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Rose chafer

Macrodactylus subspinosus (F.)
Coleoptera: Scarabaeidae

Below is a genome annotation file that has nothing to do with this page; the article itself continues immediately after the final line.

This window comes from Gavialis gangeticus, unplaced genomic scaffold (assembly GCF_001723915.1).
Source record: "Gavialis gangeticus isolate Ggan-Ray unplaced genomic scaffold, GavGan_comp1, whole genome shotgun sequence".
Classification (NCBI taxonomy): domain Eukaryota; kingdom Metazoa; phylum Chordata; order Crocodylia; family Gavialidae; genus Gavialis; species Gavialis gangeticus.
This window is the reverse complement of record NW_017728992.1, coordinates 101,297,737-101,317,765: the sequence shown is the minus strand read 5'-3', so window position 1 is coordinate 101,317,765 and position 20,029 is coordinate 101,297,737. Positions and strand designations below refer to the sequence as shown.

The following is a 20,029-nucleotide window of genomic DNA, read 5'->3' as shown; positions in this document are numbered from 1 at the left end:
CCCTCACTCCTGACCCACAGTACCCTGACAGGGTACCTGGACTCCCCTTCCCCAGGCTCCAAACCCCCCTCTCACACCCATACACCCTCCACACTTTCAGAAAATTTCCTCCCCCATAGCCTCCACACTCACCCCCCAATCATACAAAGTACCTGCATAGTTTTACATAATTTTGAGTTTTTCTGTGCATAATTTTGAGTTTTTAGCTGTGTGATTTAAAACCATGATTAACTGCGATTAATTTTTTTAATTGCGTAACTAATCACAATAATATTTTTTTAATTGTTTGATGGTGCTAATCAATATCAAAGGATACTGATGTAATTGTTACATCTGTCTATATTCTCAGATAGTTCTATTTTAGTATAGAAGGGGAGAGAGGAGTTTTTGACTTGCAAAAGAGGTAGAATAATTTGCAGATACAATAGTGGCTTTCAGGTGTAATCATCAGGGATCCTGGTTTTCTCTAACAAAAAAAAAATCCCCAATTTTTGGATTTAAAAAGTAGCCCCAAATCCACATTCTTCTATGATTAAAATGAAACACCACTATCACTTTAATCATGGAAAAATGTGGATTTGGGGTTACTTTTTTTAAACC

The rose chafer is a light tan beetle with a darker brown head and long legs. It is about 12 mm long. There is one generation per year. Adults emerge from the ground during late May or June, near grape bloom time, and live for 3 to 4 weeks. Females lay groups of eggs just below the surface in grassy areas of sandy, well-drained soils. The larvae (grubs) spend the winter underground, move up in the soil to feed on grass roots and then pupate in the spring. A few weeks later, they emerge from the soil and disperse by flight. Male beetles are attracted to females and congregate on plants to mate and feed.

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